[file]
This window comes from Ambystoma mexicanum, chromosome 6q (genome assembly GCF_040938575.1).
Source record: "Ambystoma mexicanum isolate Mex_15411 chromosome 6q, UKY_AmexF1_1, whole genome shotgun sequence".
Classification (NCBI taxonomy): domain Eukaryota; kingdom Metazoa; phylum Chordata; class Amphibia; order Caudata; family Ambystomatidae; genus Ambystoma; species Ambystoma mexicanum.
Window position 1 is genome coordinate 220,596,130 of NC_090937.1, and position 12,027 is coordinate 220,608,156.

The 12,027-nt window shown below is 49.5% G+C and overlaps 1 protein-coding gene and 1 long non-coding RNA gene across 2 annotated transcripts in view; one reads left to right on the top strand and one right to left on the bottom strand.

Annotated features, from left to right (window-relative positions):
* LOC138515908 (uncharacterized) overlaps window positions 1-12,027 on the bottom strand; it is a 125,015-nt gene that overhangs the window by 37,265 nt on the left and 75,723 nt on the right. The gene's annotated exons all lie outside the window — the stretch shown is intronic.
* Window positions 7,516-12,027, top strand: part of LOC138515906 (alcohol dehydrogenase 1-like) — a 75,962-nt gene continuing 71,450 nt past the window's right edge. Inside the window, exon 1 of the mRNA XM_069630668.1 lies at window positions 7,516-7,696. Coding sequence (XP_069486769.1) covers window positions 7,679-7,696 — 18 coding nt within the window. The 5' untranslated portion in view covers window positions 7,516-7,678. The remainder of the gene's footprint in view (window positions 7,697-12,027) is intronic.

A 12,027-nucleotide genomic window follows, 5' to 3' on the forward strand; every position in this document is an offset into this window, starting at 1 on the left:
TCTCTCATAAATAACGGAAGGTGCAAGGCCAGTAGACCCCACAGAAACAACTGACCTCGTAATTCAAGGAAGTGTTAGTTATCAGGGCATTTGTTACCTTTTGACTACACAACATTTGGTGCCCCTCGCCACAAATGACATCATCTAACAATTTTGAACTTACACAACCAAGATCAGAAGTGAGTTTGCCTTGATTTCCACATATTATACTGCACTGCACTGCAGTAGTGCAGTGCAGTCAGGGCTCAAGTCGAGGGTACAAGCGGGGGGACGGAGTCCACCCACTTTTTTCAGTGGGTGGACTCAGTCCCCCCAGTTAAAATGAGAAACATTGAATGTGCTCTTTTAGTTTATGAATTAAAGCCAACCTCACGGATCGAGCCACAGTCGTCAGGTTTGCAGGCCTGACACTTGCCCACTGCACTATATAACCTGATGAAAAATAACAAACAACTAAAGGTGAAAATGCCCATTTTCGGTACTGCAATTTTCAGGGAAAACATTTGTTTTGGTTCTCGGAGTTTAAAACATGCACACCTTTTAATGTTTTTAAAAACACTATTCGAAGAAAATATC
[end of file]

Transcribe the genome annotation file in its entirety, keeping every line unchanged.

This window comes from Ambystoma mexicanum, chromosome 6q (genome assembly GCF_040938575.1).
Source record: "Ambystoma mexicanum isolate Mex_15411 chromosome 6q, UKY_AmexF1_1, whole genome shotgun sequence".
Classification (NCBI taxonomy): domain Eukaryota; kingdom Metazoa; phylum Chordata; class Amphibia; order Caudata; family Ambystomatidae; genus Ambystoma; species Ambystoma mexicanum.
Window position 1 is genome coordinate 220,596,130 of NC_090937.1, and position 12,027 is coordinate 220,608,156.

The 12,027-nt window shown below is 49.5% G+C and overlaps 1 protein-coding gene and 1 long non-coding RNA gene across 2 annotated transcripts in view; one reads left to right on the top strand and one right to left on the bottom strand.

Annotated features, from left to right (window-relative positions):
* LOC138515908 (uncharacterized) overlaps window positions 1-12,027 on the bottom strand; it is a 125,015-nt gene that overhangs the window by 37,265 nt on the left and 75,723 nt on the right. The gene's annotated exons all lie outside the window — the stretch shown is intronic.
* Window positions 7,516-12,027, top strand: part of LOC138515906 (alcohol dehydrogenase 1-like) — a 75,962-nt gene continuing 71,450 nt past the window's right edge. Inside the window, exon 1 of the mRNA XM_069630668.1 lies at window positions 7,516-7,696. Coding sequence (XP_069486769.1) covers window positions 7,679-7,696 — 18 coding nt within the window. The 5' untranslated portion in view covers window positions 7,516-7,678. The remainder of the gene's footprint in view (window positions 7,697-12,027) is intronic.

A 12,027-nucleotide genomic window follows, 5' to 3' on the forward strand; every position in this document is an offset into this window, starting at 1 on the left:
TCTCTCATAAATAACGGAAGGTGCAAGGCCAGTAGACCCCACAGAAACAACTGACCTCGTAATTCAAGGAAGTGTTAGTTATCAGGGCATTTGTTACCTTTTGACTACACAACATTTGGTGCCCCTCGCCACAAATGACATCATCTAACAATTTTGAACTTACACAACCAAGATCAGAAGTGAGTTTGCCTTGATTTCCACATATTATACTGCACTGCACTGCAGTAGTGCAGTGCAGTCAGGGCTCAAGTCGAGGGTACAAGCGGGGGGACGGAGTCCACCCACTTTTTTCAGTGGGTGGACTCAGTCCCCCCAGTTAAAATGAGAAACATTGAATGTGCTCTTTTAGTTTATGAATTAAAGCCAACCTCACGGATCGAGCCACAGTCGTCAGGTTTGCAGGCCTGACACTTGCCCACTGCACTATATAACCTGATGAAAAATAACAAACAACTAAAGGTGAAAATGCCCATTTTCGGTACTGCAATTTTCAGGGAAAACATTTGTTTTGGTTCTCGGAGTTTAAAACATGCACACCTTTTAATGTTTTTAAAAACACTATTCGAAGAAAATATC